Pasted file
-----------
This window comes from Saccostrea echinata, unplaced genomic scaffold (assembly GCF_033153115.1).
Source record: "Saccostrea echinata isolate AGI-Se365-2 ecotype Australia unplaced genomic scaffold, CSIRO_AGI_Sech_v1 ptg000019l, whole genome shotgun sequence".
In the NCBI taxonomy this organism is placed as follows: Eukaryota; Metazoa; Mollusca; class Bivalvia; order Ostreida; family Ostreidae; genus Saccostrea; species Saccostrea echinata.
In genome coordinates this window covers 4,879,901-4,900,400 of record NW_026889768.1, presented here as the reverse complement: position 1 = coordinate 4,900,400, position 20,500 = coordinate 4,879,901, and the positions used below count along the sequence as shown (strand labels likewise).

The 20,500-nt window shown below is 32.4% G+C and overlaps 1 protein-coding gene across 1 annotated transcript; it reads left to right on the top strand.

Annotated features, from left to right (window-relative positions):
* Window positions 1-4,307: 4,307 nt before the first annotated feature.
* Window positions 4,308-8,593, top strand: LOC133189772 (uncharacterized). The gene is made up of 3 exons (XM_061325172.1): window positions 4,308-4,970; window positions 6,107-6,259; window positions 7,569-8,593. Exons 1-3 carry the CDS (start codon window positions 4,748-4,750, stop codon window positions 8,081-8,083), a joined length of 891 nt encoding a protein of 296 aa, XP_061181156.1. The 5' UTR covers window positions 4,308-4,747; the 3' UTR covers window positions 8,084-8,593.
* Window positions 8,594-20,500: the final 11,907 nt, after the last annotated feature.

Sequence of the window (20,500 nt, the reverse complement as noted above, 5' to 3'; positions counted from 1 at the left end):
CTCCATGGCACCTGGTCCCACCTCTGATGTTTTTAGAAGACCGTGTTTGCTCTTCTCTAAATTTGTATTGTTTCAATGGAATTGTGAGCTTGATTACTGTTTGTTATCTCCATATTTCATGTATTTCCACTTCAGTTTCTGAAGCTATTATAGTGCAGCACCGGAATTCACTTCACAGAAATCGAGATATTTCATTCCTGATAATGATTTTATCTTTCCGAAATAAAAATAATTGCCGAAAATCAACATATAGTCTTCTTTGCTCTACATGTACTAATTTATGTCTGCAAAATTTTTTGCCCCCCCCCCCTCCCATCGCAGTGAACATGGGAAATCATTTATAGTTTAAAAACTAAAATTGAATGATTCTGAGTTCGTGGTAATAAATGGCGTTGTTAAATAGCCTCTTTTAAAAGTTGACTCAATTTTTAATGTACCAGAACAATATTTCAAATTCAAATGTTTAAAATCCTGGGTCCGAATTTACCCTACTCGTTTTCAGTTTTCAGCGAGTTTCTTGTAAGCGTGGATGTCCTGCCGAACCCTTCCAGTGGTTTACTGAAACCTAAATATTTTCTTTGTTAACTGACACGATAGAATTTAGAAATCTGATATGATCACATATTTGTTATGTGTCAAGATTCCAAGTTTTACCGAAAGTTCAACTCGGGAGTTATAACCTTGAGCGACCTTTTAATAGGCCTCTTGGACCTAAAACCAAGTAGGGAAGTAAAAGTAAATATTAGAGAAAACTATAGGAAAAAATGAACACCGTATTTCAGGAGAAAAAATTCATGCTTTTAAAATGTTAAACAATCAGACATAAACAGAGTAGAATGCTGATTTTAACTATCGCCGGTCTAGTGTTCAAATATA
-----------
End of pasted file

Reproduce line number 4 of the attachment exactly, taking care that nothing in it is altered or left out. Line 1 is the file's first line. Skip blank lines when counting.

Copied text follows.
In genome coordinates this window covers 4,879,901-4,900,400 of record NW_026889768.1, presented here as the reverse complement: position 1 = coordinate 4,900,400, position 20,500 = coordinate 4,879,901, and the positions used below count along the sequence as shown (strand labels likewise).